WE ARE EGG DONORS: What did you learn about HIPAA as it relates to egg donation?
RAE: HIPAA is well over 1,000 pages long and there is an incredibly short section that touches on the procurement of organs.
Originally in the regulations, organ procurement was considered healthcare. But in 2001, DHH issued a final rule that redefined “healthcare” and provided examples of what was exempted from this new definition.
The 2001 final rule contains a section specifying that healthcare is:
“The preventive, diagnostic, therapeutic, rehabilitative, maintenance, or palliative care, and counseling, service, assessment, or procedure with respect to the physical or mental condition, or functional status, of an individual or that affects the structure or function of the body.”
Because of this definition, DHH further stated:
“We delete the term “providing” from the definition to delineate more clearly the relationship between “treatment,” as the term is defined in § 164.501, and “health care.”
Other key revisions include adding the term “assessment” in subparagraph (1) and deleting proposed subparagraph (3) from the rule. Therefore the procurement or banking of organs, blood (including autologous blood), sperm, eyes or any other tissue or human product is not considered to be health care under this rule and the organizations that perform such activities would not be considered health care providers when conducting these functions.”
Essentially, egg donors are not seeking treatment when they volunteer to donate. Therefore, they are not receiving healthcare and HIPAA only applies to healthcare-related activities. The gray area becomes evident when you see gamete donation lumped in with other types of organ donation. Organ procurement organizations, other than those that facilitate sperm and egg donation, are upfront about their exemption from HIPAA and their reasoning makes sense. Non-gamete organ donation is often done when the donor is no longer living. HIPAA exemptions in this case make it so those organs can quickly be given to someone who needs it in a life-saving situation. If the donor is no longer alive and HIPAA applied, it would get so complicated and take so much time to get HIPAA authorization from next of kin that it would potentially prevent a life from being saved.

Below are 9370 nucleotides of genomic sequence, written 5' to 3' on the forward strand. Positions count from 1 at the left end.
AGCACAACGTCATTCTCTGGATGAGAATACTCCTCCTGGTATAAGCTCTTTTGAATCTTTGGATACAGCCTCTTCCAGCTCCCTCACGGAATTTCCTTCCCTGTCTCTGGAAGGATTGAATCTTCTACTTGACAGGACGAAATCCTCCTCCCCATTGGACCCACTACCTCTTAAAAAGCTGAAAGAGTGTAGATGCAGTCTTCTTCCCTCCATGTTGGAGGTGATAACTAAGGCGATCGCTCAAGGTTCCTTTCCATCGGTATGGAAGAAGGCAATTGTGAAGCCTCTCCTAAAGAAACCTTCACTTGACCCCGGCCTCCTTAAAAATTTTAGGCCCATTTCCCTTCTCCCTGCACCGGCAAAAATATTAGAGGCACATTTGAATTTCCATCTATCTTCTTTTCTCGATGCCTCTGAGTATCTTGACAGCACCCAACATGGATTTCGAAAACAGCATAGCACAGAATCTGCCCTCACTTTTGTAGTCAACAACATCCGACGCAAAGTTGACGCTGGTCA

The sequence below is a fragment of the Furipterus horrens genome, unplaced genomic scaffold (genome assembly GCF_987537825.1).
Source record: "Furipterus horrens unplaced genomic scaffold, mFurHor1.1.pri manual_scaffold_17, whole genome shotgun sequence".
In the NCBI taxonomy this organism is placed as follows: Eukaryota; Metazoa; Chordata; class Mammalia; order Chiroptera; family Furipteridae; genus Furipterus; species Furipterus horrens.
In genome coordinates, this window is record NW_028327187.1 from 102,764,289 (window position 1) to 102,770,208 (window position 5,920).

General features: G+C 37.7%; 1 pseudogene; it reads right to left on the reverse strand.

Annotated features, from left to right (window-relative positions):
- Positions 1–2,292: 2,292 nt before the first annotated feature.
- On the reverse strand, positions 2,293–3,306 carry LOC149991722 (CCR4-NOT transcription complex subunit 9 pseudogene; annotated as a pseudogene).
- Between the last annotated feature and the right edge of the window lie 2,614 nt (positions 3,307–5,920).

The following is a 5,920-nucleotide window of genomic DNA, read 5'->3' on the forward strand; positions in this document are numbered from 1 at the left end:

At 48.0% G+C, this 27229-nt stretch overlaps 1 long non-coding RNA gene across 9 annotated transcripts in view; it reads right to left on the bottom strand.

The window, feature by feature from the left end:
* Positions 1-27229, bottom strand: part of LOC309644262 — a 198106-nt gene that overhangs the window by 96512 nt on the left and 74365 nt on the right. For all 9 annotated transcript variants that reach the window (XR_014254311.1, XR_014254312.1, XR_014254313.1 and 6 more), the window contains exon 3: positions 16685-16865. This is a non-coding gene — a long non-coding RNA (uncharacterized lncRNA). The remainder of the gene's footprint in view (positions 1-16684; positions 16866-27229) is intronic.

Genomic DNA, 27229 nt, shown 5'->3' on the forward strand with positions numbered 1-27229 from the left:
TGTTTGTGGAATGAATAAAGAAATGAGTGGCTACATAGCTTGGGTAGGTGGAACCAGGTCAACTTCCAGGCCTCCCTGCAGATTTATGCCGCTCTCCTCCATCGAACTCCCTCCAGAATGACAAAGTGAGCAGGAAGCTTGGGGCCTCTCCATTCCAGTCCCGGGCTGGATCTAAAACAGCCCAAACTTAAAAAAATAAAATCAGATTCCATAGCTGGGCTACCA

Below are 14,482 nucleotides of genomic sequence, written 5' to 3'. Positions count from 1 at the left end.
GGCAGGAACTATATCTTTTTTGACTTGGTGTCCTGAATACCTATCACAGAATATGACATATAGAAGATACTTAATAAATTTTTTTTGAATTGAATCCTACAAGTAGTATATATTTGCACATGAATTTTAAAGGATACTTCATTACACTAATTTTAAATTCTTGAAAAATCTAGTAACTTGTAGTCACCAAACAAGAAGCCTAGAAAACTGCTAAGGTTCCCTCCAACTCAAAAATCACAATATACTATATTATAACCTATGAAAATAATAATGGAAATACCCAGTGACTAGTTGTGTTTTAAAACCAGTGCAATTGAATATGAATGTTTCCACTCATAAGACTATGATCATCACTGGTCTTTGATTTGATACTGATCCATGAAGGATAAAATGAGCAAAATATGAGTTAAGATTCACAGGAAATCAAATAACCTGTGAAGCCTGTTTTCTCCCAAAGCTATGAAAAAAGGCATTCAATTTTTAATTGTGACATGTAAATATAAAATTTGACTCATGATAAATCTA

Furthermore, in exempting organ procurement from HIPAA, DHH never meant for that exemption to be used to keep information from donors, but rather make their information accessible to other parties, including the receiving patient’s doctors, to quicken the donation process.
In my case, it makes very little sense to me as why any IPs interested in my banked eggs could receive my records, whether they end up purchasing my eggs or not, yet it my records are being entirely withheld from me.
The attorney I reached out to said it most likely comes down to one thing at the end of the day: profit.
There’s no doubt egg donation is a highly profitable industry here in the U.S. and if an agency considers donor records their “sole proprietary property,” there are obviously business motives.
WE ARE EGG DONORS: Any advice for egg donors?
RAE: As egg donation becomes more common, it becomes more evident that better legal protections are needed for donors in an industry that is mostly self-regulated. Until that happens, it all comes down to advocating for yourself and being informed.
Unfortunately, I was not given an attorney to review the contract with and I did not have an understanding of HIPAA laws. Donors should make sure they work everything into their contracts and communicate with their agency well in advance.
Donors should also know that even though organ donation may not technically fall under HIPAA, agencies and clinics have the ability to opt into it completely or opt into it on a case-by-case basis.
It’s best to know how your agency and clinic will handle your records ahead of time and that you’re vocal if you have issues. It’s okay to have deal breakers as an egg donor and it’s important that you stick to them. Also, as past, current, and future egg donors I think we all owe it to one another to share our experiences, good and bad.
In my case, I’m still pursuing my medical records, just not from a HIPAA perspective. Instead, I’m approaching the situation from a business ethics standpoint because of their tactic of requiring me to sign a different contract three days before retrieval. As of this interview, I’ve submitted a formal complaint with the BBB and am awaiting a response.
WE ARE EGG DONORS: Good luck, Rae, and thanks.
Photography credit: Sandis Helvigs